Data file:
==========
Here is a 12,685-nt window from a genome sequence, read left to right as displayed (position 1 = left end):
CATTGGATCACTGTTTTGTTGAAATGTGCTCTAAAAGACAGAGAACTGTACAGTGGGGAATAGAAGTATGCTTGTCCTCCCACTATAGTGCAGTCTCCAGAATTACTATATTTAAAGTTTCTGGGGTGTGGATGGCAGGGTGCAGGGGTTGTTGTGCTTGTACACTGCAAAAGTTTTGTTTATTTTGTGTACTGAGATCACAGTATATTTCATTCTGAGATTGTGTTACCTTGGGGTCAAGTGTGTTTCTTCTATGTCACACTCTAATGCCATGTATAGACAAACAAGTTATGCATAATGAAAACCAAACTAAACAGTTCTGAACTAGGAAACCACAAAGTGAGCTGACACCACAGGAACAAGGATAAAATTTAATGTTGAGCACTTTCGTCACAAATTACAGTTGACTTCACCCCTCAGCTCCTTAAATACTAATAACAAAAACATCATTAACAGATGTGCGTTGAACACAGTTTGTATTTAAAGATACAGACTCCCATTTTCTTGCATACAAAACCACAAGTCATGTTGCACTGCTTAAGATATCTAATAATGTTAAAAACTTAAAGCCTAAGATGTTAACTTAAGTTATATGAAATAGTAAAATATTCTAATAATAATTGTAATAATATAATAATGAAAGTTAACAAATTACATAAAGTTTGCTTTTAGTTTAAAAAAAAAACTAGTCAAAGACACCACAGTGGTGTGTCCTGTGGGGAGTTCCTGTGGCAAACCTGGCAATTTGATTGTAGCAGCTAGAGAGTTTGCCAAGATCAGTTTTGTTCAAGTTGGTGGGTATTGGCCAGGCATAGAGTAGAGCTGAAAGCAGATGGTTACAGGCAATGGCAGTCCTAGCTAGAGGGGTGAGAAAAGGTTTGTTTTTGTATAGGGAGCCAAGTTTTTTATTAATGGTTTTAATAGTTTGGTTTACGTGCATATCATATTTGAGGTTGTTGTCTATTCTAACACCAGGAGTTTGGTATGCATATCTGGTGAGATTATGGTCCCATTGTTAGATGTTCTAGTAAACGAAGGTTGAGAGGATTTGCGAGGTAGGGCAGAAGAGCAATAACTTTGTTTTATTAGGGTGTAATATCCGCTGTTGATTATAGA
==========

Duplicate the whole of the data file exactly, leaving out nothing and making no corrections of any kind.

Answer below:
Here is a 12,685-nt window from a genome sequence, read left to right as displayed (position 1 = left end):
CATTGGATCACTGTTTTGTTGAAATGTGCTCTAAAAGACAGAGAACTGTACAGTGGGGAATAGAAGTATGCTTGTCCTCCCACTATAGTGCAGTCTCCAGAATTACTATATTTAAAGTTTCTGGGGTGTGGATGGCAGGGTGCAGGGGTTGTTGTGCTTGTACACTGCAAAAGTTTTGTTTATTTTGTGTACTGAGATCACAGTATATTTCATTCTGAGATTGTGTTACCTTGGGGTCAAGTGTGTTTCTTCTATGTCACACTCTAATGCCATGTATAGACAAACAAGTTATGCATAATGAAAACCAAACTAAACAGTTCTGAACTAGGAAACCACAAAGTGAGCTGACACCACAGGAACAAGGATAAAATTTAATGTTGAGCACTTTCGTCACAAATTACAGTTGACTTCACCCCTCAGCTCCTTAAATACTAATAACAAAAACATCATTAACAGATGTGCGTTGAACACAGTTTGTATTTAAAGATACAGACTCCCATTTTCTTGCATACAAAACCACAAGTCATGTTGCACTGCTTAAGATATCTAATAATGTTAAAAACTTAAAGCCTAAGATGTTAACTTAAGTTATATGAAATAGTAAAATATTCTAATAATAATTGTAATAATATAATAATGAAAGTTAACAAATTACATAAAGTTTGCTTTTAGTTTAAAAAAAAAACTAGTCAAAGACACCACAGTGGTGTGTCCTGTGGGGAGTTCCTGTGGCAAACCTGGCAATTTGATTGTAGCAGCTAGAGAGTTTGCCAAGATCAGTTTTGTTCAAGTTGGTGGGTATTGGCCAGGCATAGAGTAGAGCTGAAAGCAGATGGTTACAGGCAATGGCAGTCCTAGCTAGAGGGGTGAGAAAAGGTTTGTTTTTGTATAGGGAGCCAAGTTTTTTATTAATGGTTTTAATAGTTTGGTTTACGTGCATATCATATTTGAGGTTGTTGTCTATTCTAACACCAGGAGTTTGGTATGCATATCTGGTGAGATTATGGTCCCATTGTTAGATGTTCTAGTAAACGAAGGTTGAGAGGATTTGCGAGGTAGGGCAGAAGAGCAATAACTTTGTTTTATTAGGGTGTAATATCCGCTGTTGATTATAGA